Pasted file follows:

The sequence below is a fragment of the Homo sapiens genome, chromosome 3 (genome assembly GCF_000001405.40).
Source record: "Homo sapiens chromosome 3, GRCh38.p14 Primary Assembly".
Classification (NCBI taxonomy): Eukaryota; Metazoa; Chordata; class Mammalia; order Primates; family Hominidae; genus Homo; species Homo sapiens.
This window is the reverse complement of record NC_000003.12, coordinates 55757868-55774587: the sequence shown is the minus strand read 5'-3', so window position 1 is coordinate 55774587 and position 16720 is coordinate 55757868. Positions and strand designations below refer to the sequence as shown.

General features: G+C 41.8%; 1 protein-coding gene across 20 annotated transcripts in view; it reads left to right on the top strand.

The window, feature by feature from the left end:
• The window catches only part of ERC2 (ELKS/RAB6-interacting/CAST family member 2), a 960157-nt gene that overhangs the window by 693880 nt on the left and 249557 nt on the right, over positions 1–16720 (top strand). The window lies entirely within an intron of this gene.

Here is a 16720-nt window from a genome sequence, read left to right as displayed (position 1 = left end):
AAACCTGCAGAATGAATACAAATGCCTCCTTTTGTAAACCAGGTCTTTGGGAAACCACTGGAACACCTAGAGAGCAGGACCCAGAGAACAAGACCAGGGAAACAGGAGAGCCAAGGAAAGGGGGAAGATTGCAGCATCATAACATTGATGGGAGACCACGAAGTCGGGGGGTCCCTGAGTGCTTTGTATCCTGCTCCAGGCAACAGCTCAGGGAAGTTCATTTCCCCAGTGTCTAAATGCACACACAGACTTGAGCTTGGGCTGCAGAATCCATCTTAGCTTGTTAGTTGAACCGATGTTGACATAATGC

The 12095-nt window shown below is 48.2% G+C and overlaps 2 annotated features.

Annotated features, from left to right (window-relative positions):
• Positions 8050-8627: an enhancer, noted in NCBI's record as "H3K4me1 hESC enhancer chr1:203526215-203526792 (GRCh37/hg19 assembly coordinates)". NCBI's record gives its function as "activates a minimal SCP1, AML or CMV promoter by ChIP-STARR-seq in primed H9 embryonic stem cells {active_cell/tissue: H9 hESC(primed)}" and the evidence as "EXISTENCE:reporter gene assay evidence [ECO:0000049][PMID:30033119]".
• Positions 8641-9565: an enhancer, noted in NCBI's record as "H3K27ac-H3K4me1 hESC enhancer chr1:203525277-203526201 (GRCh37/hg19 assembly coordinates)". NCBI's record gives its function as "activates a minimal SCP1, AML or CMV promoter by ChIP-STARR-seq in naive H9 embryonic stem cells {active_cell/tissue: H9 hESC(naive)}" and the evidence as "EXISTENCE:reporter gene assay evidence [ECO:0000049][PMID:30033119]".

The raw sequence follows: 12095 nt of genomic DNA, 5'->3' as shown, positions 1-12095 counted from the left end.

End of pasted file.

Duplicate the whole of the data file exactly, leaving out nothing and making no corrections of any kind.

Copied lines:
The sequence below is a fragment of the Homo sapiens genome, chromosome 3 (genome assembly GCF_000001405.40).
Source record: "Homo sapiens chromosome 3, GRCh38.p14 Primary Assembly".
Classification (NCBI taxonomy): Eukaryota; Metazoa; Chordata; class Mammalia; order Primates; family Hominidae; genus Homo; species Homo sapiens.
This window is the reverse complement of record NC_000003.12, coordinates 55757868-55774587: the sequence shown is the minus strand read 5'-3', so window position 1 is coordinate 55774587 and position 16720 is coordinate 55757868. Positions and strand designations below refer to the sequence as shown.

General features: G+C 41.8%; 1 protein-coding gene across 20 annotated transcripts in view; it reads left to right on the top strand.

The window, feature by feature from the left end:
• The window catches only part of ERC2 (ELKS/RAB6-interacting/CAST family member 2), a 960157-nt gene that overhangs the window by 693880 nt on the left and 249557 nt on the right, over positions 1–16720 (top strand). The window lies entirely within an intron of this gene.

Here is a 16720-nt window from a genome sequence, read left to right as displayed (position 1 = left end):
AAACCTGCAGAATGAATACAAATGCCTCCTTTTGTAAACCAGGTCTTTGGGAAACCACTGGAACACCTAGAGAGCAGGACCCAGAGAACAAGACCAGGGAAACAGGAGAGCCAAGGAAAGGGGGAAGATTGCAGCATCATAACATTGATGGGAGACCACGAAGTCGGGGGGTCCCTGAGTGCTTTGTATCCTGCTCCAGGCAACAGCTCAGGGAAGTTCATTTCCCCAGTGTCTAAATGCACACACAGACTTGAGCTTGGGCTGCAGAATCCATCTTAGCTTGTTAGTTGAACCGATGTTGACATAATGC

The 12095-nt window shown below is 48.2% G+C and overlaps 2 annotated features.

Annotated features, from left to right (window-relative positions):
• Positions 8050-8627: an enhancer, noted in NCBI's record as "H3K4me1 hESC enhancer chr1:203526215-203526792 (GRCh37/hg19 assembly coordinates)". NCBI's record gives its function as "activates a minimal SCP1, AML or CMV promoter by ChIP-STARR-seq in primed H9 embryonic stem cells {active_cell/tissue: H9 hESC(primed)}" and the evidence as "EXISTENCE:reporter gene assay evidence [ECO:0000049][PMID:30033119]".
• Positions 8641-9565: an enhancer, noted in NCBI's record as "H3K27ac-H3K4me1 hESC enhancer chr1:203525277-203526201 (GRCh37/hg19 assembly coordinates)". NCBI's record gives its function as "activates a minimal SCP1, AML or CMV promoter by ChIP-STARR-seq in naive H9 embryonic stem cells {active_cell/tissue: H9 hESC(naive)}" and the evidence as "EXISTENCE:reporter gene assay evidence [ECO:0000049][PMID:30033119]".

The raw sequence follows: 12095 nt of genomic DNA, 5'->3' as shown, positions 1-12095 counted from the left end.